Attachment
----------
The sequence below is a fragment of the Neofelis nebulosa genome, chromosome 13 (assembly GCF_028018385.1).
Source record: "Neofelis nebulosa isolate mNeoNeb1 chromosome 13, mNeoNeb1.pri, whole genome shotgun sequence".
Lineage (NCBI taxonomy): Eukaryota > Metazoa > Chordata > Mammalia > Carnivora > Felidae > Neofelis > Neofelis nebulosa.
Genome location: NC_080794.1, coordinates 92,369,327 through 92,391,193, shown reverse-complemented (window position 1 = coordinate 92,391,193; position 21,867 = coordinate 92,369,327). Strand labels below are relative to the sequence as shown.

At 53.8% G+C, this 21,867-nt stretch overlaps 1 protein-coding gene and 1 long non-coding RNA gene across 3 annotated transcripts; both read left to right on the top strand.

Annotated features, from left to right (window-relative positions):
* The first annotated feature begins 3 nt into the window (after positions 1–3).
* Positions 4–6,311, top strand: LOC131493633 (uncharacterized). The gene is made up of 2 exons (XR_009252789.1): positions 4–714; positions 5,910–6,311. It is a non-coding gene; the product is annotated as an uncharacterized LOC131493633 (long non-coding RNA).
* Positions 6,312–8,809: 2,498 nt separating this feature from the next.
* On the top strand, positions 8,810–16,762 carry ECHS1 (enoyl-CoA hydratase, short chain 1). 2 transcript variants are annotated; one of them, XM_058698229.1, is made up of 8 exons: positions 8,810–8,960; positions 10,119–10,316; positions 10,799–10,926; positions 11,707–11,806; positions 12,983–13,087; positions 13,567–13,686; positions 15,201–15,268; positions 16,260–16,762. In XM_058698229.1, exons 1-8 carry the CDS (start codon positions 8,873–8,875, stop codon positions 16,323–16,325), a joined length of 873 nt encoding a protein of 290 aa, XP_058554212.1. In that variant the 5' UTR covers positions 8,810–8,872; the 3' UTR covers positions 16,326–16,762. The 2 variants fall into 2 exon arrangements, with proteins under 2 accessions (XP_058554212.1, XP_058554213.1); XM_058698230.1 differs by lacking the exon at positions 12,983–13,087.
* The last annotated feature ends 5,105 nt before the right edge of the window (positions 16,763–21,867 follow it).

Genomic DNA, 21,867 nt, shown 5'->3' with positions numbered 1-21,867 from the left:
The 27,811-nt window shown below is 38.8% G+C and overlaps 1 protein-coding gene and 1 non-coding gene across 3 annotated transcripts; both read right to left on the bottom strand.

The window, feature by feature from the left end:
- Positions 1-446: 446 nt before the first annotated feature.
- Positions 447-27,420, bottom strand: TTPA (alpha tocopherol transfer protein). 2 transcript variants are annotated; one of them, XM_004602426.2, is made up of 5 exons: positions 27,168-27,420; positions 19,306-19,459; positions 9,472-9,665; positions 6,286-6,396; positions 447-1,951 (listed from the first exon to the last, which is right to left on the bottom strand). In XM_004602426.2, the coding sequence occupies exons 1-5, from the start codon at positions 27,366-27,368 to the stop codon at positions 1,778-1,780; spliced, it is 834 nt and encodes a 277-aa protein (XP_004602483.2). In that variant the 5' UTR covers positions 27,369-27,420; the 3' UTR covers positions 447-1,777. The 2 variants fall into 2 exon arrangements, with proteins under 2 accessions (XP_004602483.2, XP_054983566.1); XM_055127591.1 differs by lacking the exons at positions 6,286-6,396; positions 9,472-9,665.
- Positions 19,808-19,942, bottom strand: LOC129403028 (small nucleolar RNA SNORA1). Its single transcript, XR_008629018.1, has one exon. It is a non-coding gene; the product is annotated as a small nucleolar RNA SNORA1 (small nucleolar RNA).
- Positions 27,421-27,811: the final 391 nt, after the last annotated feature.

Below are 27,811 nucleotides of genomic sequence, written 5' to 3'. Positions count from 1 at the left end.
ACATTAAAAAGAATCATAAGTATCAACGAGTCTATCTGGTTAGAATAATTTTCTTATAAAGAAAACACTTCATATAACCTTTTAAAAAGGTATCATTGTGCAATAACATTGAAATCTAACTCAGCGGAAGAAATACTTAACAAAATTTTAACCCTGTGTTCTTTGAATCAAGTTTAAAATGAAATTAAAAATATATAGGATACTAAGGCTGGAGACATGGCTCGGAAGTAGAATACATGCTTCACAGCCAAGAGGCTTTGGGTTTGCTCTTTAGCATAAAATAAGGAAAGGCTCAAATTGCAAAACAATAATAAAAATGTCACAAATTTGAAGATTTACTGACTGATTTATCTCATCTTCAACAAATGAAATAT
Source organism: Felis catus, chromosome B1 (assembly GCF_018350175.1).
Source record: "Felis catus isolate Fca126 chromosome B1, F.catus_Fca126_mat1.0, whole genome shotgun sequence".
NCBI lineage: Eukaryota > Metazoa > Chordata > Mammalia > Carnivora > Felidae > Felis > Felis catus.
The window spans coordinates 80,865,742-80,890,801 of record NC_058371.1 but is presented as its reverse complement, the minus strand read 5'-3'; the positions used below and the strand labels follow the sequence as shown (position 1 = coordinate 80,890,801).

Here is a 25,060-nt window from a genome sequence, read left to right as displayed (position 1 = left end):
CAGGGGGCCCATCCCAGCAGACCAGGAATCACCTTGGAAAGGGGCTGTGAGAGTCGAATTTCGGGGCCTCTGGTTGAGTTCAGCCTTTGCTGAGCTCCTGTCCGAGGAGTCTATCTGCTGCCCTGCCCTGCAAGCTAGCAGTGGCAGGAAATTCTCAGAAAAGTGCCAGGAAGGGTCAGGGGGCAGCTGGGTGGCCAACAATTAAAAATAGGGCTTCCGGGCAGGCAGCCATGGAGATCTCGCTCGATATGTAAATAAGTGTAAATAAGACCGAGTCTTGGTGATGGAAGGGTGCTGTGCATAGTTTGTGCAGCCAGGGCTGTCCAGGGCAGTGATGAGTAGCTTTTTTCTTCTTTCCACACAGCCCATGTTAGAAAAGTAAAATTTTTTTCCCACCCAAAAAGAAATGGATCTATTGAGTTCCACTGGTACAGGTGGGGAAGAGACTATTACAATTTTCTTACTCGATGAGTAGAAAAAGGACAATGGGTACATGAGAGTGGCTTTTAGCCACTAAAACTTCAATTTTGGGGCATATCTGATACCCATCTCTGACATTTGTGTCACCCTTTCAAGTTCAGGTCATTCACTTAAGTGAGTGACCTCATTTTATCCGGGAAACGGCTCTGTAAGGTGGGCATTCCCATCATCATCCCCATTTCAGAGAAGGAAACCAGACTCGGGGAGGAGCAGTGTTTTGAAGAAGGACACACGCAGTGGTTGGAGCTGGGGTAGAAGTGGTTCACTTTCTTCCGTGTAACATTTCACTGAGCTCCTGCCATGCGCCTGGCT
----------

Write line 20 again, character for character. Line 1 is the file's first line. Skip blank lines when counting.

ACATTAAAAAGAATCATAAGTATCAACGAGTCTATCTGGTTAGAATAATTTTCTTATAAAGAAAACACTTCATATAACCTTTTAAAAAGGTATCATTGTGCAATAACATTGAAATCTAACTCAGCGGAAGAAATACTTAACAAAATTTTAACCCTGTGTTCTTTGAATCAAGTTTAAAATGAAATTAAAAATATATAGGATACTAAGGCTGGAGACATGGCTCGGAAGTAGAATACATGCTTCACAGCCAAGAGGCTTTGGGTTTGCTCTTTAGCATAAAATAAGGAAAGGCTCAAATTGCAAAACAATAATAAAAATGTCACAAATTTGAAGATTTACTGACTGATTTATCTCATCTTCAACAAATGAAATAT